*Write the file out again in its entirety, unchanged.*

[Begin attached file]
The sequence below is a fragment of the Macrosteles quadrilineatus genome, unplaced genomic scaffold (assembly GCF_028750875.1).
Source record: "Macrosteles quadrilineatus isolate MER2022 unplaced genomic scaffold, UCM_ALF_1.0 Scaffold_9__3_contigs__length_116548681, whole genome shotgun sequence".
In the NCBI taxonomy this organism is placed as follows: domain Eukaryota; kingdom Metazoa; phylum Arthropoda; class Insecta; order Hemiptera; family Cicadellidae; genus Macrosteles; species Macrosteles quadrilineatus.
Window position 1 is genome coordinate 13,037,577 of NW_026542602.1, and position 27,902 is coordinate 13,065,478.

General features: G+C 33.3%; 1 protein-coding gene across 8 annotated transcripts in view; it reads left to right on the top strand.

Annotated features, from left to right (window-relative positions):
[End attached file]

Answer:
The sequence below is a fragment of the Macrosteles quadrilineatus genome, unplaced genomic scaffold (assembly GCF_028750875.1).
Source record: "Macrosteles quadrilineatus isolate MER2022 unplaced genomic scaffold, UCM_ALF_1.0 Scaffold_9__3_contigs__length_116548681, whole genome shotgun sequence".
In the NCBI taxonomy this organism is placed as follows: domain Eukaryota; kingdom Metazoa; phylum Arthropoda; class Insecta; order Hemiptera; family Cicadellidae; genus Macrosteles; species Macrosteles quadrilineatus.
Window position 1 is genome coordinate 13,037,577 of NW_026542602.1, and position 27,902 is coordinate 13,065,478.

General features: G+C 33.3%; 1 protein-coding gene across 8 annotated transcripts in view; it reads left to right on the top strand.

Annotated features, from left to right (window-relative positions):